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The Monroe County “Turkey King”

Turkey Story Turns Out To Be a Real “Tail” of Woe by Herbert Skirvin Jan 8, 1983 Every time I sit down to a holiday feast, I think of Harry A. Axtell, Monroe County’s turkey king of long ago. I also recall a narrow escape I had from a vicious gobbler, bent on committing mayhem. As

Missing Murder Case: Where Did Mrs. William Holder Go? (Part 2)

By Grace Donahue The Murder Trial for Mrs. Gladys Holder began on September 21, 1925. Holder was pleading not guilty,  claiming that the gun went off in an “accidental matter.” The case against her seemed tough- she shot  Daniel Arwine “Reckless” Honeycutt Jr., and Honeycutt died. The court went through a particularly  dramatic trial, as

Missing Murder Case: Where Did Mrs. Holder Go?

Blog post by Grace Donahue On May 20, 1925, local auto mechanic and wrestler, Daniel Arwine “Reckless” Honeycutt Jr. was  murdered. And the cause? A simple dispute over a car. Honeycutt Jr. had gone to the home of William  Holder, whom he had recently sold a car to. Only Holder had not been keeping up

A Century of Monroe County Maps

Blog post by Dave Nord   In 1815 Arthur Henrie, a surveyor employed by the U.S. government, drew a set of maps of a part of Indiana Territory lying between the watersheds of the west and east forks of the White River. Those maps, based on systematic, on-the-ground surveys, were the first professional maps of

Looking Beyond the Photos in High School Yearbooks

Blog by Rod Spaw “On January 27, the basketball girls won the first trophy which Unionville ever possessed. They accomplished this feat by defeating both the Gosport girls and the referees. …” Or so declared the Unionville High School yearbook of 1934. As much a part of adolescence as roller rinks and puppy love, the

Bloomington: The Center of Population

Blog post by Rod Spaw Bloomington leaders celebrated when the city was designated in the 1910 Census as the mean center of population for the United States. It gave them a powerful tool for promoting commercial investment in Bloomington. As calculated by the Census Bureau, the mean center is the point of balance if every

Horace Kearney’s Attempted Crossing of Dunn Meadow

Blog by Rod Spaw In Drawer 3, Unit N of Hallway Storage on the third floor of the Monroe County History Center is a scarred and scuffed piece of bamboo measuring 9 ¼ inches long by 1 ¼ inches in diameter. If not for the paper label glued to it, the hollow tube might be

Henry J. Feltus, A Newspaper Editor of the “Old School”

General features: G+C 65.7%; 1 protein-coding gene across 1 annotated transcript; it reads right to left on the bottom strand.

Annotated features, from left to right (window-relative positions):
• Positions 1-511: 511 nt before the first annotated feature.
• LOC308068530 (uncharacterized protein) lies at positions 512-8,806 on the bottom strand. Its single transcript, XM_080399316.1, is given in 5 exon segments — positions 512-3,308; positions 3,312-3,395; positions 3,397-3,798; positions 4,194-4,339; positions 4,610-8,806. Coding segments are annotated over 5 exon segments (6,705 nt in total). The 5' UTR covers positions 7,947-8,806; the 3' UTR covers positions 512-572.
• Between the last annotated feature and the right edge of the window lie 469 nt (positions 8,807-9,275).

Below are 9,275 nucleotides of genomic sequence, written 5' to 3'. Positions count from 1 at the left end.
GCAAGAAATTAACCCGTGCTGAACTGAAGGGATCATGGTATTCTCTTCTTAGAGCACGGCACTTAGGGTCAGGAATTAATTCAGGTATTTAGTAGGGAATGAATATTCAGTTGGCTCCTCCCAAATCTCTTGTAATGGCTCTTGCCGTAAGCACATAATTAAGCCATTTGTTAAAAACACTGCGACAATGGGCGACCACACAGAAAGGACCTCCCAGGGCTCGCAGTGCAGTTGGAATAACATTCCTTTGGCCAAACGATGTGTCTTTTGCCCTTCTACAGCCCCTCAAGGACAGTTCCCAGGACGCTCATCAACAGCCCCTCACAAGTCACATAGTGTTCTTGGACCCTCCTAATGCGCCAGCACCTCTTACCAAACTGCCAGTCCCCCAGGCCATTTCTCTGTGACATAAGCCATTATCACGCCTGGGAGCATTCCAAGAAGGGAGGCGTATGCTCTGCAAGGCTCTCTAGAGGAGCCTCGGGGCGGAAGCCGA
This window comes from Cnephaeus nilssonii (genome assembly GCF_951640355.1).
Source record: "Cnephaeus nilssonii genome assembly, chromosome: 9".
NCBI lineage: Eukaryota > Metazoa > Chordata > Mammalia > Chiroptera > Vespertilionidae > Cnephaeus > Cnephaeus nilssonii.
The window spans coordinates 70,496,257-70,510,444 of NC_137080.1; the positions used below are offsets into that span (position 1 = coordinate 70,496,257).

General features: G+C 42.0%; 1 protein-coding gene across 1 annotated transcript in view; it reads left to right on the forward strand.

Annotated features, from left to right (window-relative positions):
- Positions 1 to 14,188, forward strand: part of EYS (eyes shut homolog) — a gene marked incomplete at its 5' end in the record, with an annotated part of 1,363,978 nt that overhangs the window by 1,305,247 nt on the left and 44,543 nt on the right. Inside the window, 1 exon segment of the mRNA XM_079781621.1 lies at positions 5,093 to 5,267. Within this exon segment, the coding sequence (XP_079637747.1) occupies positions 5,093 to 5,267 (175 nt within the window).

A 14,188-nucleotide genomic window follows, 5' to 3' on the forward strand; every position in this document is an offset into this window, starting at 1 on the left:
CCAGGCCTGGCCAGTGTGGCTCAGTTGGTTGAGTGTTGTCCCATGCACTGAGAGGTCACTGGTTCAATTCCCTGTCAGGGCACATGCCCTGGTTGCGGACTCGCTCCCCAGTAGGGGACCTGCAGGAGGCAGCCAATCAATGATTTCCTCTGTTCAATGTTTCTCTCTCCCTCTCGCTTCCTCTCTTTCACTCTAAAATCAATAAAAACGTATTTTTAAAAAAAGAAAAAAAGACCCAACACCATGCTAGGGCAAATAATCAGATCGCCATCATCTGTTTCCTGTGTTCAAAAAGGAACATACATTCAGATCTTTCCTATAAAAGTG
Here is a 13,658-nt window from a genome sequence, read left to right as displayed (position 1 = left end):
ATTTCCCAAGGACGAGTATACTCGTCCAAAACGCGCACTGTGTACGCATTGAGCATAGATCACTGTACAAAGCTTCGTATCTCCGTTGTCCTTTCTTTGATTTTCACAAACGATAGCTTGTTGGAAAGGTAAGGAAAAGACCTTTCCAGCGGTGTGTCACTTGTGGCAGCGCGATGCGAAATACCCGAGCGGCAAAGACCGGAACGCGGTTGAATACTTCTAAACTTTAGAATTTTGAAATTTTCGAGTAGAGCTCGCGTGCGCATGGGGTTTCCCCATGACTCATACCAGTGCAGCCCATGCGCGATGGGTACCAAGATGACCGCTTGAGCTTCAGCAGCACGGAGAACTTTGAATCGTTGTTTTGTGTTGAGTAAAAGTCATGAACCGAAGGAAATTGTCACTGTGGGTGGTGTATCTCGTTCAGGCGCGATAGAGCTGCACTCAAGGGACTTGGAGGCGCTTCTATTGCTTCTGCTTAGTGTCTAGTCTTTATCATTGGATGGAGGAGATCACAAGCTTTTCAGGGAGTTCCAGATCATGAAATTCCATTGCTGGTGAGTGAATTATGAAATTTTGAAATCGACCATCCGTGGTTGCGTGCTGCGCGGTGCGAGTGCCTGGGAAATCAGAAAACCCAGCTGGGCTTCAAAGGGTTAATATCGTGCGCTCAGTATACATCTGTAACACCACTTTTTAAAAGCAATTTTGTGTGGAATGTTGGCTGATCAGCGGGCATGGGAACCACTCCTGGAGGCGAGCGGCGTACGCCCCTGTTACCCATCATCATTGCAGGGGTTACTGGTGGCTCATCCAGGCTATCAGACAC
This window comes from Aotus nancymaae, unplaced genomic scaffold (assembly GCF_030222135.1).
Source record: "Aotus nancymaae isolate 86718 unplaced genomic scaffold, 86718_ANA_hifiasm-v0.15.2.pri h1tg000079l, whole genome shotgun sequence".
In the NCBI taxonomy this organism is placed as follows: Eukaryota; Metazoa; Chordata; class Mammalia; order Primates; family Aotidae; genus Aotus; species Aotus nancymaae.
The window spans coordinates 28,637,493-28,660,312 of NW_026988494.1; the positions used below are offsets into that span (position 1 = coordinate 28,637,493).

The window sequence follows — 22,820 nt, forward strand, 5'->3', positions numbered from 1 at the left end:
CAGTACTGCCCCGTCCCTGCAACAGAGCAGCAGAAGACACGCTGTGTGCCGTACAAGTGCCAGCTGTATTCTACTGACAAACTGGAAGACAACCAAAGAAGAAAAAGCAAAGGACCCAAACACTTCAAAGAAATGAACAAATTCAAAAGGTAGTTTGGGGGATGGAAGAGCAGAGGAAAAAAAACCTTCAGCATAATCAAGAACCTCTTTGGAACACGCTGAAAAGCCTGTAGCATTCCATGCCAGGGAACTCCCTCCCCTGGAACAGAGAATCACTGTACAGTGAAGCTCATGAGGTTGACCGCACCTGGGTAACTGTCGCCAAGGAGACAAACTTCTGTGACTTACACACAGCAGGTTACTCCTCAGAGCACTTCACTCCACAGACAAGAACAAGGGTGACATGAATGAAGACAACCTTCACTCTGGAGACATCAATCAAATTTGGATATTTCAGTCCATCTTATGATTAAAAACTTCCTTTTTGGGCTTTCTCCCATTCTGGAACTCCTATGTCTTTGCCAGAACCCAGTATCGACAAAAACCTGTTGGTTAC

Blog post by Rod Spaw Viewing events through a political or ideological lens did not start with the internet, Fox News or MSNBC. It was not uncommon, in fact, for newspapers throughout much of U.S. history to rely on political patronage for their success. Even when the advertising model of business took over in the

Whetsell’s Shoe Store

Blog post by Hilary Fleck While looking through our postcard collection, I found this photo postcard of Whetsell’s Shoe Store with an amazing reflection in the store window of the County Courthouse. I looked through the directories in our Research Library and discovered that the store was located on the south side of the square

A Famous Novelist Comes to Bloomington

Blog by Rod Spaw Author Theodore Dreiser had not seen Bloomington in 25 years when he arrived on Aug. 26, 1915. It was his 44th birthday, and the writer of “Sister Carrie” and other novels was on a two-week tour of his native Indiana by automobile. His means of conveyance was a brand new, 60-horsepower Pathfinder

Commemorative Fishing at the History Center

By Wayne Hastings My perception of my great grandfather Charles Ervin Wall has always been intricately tied to fishing. According to family lore, he was an expert fisherman who was commonly seen frying a dozen or two panfish even before the sun fully came up. If bluegills could talk, I am sure they too would

The Disappearance of a Chambers Family from Smithville

Blog post by Randi Richardson “It was heart rending,” according to her obituary, “one of the most pitiable sights witnessed in the south part of the county.” Mary Chambers, noted only as “Mrs. James Chambers” in her obituary, about 44 years age and a resident of Smithville, reportedly had been sick and running a fever

Over 100 Years of Innovation in the Kitchen

Blog post by Wayne Hastings Within the last one hundred years there has been a vast number of inventions that have permanently changed how people cook and prepare meals. Modern kitchen appliances have progressively made cooking more convenient and has created gadgets we cannot imagine living without today. However, equally important are the inventions that

1894 Fire Leaves Stinesville in Ashes

Blog post by Randi Richardson Fourteen miles northwest of Bloomington lies the little town of Stinesville, Indiana.  Founded in 1855, Stinesville was once a hub of Indiana’s stone industry.  By the early 1900s, the Hoadley Limestone Mill was the town’s primary employer, and when the mill was destroyed by fire in 1916, the town went

Nancy Streets’ Close Encounter with the Roll-O-Rama Skating Rink

Blog post by Randi Richardson Nancy Streets wasn’t just an ordinary somebody.  Her father was a dentist in South Bend and she attended South Bend schools along with her two older brothers.  Following her graduation, she enrolled as a freshman at IU-Bloomington and joined a sorority.  In 1958, as a beautiful sophomore majoring in Speech

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